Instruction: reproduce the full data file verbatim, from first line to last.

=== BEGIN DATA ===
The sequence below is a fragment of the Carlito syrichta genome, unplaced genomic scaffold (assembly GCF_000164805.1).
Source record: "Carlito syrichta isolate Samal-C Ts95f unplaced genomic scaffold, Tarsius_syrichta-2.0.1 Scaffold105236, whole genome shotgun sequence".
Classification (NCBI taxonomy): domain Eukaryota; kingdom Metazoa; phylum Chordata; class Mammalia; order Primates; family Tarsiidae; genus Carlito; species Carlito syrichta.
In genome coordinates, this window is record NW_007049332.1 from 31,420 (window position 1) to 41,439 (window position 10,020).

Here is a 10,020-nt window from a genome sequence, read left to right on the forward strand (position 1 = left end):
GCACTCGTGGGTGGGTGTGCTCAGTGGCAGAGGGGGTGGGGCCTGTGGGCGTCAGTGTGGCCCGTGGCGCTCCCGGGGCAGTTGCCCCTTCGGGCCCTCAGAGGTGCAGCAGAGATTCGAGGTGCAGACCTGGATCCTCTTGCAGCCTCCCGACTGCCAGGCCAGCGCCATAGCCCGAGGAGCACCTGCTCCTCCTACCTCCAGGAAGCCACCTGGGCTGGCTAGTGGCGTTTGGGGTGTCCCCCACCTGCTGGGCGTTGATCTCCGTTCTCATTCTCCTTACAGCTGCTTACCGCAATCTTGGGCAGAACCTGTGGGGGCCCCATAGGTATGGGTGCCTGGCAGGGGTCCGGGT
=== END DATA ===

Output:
The sequence below is a fragment of the Carlito syrichta genome, unplaced genomic scaffold (assembly GCF_000164805.1).
Source record: "Carlito syrichta isolate Samal-C Ts95f unplaced genomic scaffold, Tarsius_syrichta-2.0.1 Scaffold105236, whole genome shotgun sequence".
Classification (NCBI taxonomy): domain Eukaryota; kingdom Metazoa; phylum Chordata; class Mammalia; order Primates; family Tarsiidae; genus Carlito; species Carlito syrichta.
In genome coordinates, this window is record NW_007049332.1 from 31,420 (window position 1) to 41,439 (window position 10,020).

Here is a 10,020-nt window from a genome sequence, read left to right on the forward strand (position 1 = left end):
GCACTCGTGGGTGGGTGTGCTCAGTGGCAGAGGGGGTGGGGCCTGTGGGCGTCAGTGTGGCCCGTGGCGCTCCCGGGGCAGTTGCCCCTTCGGGCCCTCAGAGGTGCAGCAGAGATTCGAGGTGCAGACCTGGATCCTCTTGCAGCCTCCCGACTGCCAGGCCAGCGCCATAGCCCGAGGAGCACCTGCTCCTCCTACCTCCAGGAAGCCACCTGGGCTGGCTAGTGGCGTTTGGGGTGTCCCCCACCTGCTGGGCGTTGATCTCCGTTCTCATTCTCCTTACAGCTGCTTACCGCAATCTTGGGCAGAACCTGTGGGGGCCCCATAGGTATGGGTGCCTGGCAGGGGTCCGGGT